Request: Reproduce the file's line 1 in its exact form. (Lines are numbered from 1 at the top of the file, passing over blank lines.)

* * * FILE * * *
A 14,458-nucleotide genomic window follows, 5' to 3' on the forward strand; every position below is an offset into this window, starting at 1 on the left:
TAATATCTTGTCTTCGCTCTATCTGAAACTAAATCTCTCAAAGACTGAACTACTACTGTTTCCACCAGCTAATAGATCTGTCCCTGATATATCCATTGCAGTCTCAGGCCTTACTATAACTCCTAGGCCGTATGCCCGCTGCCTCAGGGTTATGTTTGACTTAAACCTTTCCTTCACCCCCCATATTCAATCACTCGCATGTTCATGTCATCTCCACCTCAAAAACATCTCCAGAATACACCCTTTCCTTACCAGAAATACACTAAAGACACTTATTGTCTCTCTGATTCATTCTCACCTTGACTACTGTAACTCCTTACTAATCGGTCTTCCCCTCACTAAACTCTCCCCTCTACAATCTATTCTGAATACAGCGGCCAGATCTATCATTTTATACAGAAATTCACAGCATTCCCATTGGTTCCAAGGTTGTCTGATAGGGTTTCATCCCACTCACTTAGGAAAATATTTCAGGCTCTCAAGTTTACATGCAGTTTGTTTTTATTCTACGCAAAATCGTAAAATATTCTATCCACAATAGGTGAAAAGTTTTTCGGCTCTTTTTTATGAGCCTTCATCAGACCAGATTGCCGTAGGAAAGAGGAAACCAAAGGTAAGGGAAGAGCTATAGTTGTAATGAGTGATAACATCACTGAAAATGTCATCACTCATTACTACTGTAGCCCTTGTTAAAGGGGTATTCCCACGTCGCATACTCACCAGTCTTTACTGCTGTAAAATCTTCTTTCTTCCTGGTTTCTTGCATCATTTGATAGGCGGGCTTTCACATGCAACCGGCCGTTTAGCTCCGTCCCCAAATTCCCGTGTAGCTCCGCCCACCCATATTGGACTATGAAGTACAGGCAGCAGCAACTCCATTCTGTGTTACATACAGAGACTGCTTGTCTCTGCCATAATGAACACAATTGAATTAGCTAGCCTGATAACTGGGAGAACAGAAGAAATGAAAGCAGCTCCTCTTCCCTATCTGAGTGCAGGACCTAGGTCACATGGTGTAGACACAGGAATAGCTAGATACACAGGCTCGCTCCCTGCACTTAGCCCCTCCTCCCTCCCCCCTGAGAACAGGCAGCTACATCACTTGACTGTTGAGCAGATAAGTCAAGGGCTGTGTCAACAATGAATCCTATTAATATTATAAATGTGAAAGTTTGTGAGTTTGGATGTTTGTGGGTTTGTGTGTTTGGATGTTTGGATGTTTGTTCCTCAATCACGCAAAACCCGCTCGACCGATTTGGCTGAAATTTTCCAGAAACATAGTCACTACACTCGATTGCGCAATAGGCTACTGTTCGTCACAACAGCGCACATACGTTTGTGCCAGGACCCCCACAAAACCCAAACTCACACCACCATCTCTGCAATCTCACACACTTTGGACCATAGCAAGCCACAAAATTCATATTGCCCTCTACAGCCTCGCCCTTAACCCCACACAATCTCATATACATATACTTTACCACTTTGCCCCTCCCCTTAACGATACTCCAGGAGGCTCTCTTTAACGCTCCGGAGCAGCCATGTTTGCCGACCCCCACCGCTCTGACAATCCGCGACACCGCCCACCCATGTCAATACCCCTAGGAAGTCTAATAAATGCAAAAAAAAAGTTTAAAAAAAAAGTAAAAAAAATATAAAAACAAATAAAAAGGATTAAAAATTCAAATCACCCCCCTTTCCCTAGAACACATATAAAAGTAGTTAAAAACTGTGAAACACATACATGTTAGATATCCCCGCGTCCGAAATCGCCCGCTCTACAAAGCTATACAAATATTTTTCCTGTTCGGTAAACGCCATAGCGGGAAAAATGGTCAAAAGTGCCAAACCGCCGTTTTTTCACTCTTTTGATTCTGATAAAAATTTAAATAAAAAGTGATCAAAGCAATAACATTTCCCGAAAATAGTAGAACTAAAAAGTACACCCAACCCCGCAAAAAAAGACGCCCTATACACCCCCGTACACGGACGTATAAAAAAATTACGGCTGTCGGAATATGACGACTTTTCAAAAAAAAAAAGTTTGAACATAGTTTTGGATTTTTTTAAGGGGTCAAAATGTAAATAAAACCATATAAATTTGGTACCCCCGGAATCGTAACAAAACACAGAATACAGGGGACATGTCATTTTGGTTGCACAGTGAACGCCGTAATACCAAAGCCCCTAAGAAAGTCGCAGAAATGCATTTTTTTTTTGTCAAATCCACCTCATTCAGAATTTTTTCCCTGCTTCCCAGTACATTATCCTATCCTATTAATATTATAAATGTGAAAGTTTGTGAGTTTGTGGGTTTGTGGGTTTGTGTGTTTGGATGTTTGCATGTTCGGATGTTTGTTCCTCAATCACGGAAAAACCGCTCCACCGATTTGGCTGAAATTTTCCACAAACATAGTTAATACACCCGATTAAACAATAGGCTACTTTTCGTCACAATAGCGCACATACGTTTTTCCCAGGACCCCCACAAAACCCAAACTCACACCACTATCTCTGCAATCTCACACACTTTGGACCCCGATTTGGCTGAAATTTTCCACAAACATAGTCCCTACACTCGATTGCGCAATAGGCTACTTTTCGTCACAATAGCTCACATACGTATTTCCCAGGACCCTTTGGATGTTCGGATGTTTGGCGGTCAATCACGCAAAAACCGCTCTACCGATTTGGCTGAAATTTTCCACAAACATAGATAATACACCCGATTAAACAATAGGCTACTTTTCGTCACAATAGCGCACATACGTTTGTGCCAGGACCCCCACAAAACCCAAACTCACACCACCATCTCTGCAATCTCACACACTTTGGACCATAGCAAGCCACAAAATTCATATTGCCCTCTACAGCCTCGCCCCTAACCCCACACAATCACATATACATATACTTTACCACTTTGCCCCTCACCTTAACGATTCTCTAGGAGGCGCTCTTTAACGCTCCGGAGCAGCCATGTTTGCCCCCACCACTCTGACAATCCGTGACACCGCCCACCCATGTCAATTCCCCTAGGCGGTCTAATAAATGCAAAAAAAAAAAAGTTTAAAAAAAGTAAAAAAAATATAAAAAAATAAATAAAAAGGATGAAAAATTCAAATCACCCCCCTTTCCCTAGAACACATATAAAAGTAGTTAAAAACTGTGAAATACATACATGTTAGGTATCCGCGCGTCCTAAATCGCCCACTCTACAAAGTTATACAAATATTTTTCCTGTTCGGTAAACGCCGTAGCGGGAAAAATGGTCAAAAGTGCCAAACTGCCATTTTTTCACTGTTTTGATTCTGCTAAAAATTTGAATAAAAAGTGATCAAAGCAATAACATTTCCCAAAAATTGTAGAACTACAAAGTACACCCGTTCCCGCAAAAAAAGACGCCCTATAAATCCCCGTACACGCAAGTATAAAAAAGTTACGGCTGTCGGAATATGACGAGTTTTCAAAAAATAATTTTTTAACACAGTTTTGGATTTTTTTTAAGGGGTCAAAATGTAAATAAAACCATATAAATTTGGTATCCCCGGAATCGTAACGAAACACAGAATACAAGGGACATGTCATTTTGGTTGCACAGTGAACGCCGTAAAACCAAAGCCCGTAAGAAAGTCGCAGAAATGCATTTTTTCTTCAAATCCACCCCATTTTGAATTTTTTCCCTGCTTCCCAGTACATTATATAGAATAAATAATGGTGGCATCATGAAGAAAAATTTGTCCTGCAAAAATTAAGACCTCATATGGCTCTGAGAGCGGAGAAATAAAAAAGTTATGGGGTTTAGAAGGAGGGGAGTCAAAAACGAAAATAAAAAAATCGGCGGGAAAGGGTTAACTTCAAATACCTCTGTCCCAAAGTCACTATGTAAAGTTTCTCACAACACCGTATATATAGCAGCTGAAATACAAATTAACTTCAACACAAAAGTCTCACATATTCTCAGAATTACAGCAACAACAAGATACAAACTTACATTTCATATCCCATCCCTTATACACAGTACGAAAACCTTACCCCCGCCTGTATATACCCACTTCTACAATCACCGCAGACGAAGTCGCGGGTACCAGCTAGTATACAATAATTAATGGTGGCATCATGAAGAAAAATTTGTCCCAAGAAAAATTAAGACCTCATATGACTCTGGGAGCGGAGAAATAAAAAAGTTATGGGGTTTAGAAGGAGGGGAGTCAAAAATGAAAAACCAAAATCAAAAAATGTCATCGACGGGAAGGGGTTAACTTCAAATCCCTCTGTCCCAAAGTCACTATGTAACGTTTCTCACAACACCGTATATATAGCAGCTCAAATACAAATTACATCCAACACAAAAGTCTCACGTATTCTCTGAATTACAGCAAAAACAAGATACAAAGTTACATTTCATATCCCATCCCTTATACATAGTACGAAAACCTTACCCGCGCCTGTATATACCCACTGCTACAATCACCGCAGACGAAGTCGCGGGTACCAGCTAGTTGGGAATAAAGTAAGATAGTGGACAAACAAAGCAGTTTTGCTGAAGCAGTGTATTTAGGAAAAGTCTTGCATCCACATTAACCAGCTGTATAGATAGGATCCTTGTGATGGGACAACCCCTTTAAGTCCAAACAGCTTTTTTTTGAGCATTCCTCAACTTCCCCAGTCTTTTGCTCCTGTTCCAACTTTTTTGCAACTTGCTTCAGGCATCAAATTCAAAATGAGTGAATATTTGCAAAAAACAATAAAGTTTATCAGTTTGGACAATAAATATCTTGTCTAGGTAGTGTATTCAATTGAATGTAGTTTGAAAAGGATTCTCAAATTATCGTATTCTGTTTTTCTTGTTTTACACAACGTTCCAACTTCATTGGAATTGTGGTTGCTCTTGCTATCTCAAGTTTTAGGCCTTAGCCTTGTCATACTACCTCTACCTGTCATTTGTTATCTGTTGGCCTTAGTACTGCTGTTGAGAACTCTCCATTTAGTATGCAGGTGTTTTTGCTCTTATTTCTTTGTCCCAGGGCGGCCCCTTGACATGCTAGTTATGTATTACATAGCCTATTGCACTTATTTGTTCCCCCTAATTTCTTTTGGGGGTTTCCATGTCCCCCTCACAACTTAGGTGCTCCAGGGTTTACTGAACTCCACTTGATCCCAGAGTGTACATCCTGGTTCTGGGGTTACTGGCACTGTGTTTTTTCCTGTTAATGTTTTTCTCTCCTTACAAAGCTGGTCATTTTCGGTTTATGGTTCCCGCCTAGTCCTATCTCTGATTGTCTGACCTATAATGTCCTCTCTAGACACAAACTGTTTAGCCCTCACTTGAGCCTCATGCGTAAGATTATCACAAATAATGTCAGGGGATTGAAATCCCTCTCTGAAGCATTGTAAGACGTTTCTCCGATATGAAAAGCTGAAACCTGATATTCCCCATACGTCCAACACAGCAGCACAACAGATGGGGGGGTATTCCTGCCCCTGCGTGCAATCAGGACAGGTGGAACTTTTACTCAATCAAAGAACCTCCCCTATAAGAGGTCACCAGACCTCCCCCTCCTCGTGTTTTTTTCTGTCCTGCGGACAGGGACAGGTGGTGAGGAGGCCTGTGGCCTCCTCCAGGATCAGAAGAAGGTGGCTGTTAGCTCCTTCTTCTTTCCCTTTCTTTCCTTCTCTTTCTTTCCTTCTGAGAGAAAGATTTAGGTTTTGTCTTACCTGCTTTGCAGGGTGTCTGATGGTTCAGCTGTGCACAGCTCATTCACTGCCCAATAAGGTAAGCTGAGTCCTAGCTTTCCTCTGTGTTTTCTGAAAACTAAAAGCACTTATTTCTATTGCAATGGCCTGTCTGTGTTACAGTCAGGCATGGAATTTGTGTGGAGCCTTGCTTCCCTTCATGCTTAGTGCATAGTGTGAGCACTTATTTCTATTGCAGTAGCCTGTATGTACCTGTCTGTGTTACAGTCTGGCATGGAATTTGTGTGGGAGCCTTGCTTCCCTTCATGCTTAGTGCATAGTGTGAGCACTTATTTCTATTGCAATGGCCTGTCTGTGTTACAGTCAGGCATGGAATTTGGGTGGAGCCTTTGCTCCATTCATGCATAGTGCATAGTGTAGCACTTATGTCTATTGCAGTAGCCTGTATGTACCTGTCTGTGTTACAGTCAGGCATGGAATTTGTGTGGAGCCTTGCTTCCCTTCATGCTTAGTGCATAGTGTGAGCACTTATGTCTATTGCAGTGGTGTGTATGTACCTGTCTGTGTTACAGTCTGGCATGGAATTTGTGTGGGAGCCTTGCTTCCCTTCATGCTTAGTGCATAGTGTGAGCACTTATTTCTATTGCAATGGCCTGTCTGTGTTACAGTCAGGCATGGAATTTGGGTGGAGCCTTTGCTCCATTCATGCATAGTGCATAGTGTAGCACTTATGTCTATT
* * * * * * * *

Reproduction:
A 14,458-nucleotide genomic window follows, 5' to 3' on the forward strand; every position below is an offset into this window, starting at 1 on the left: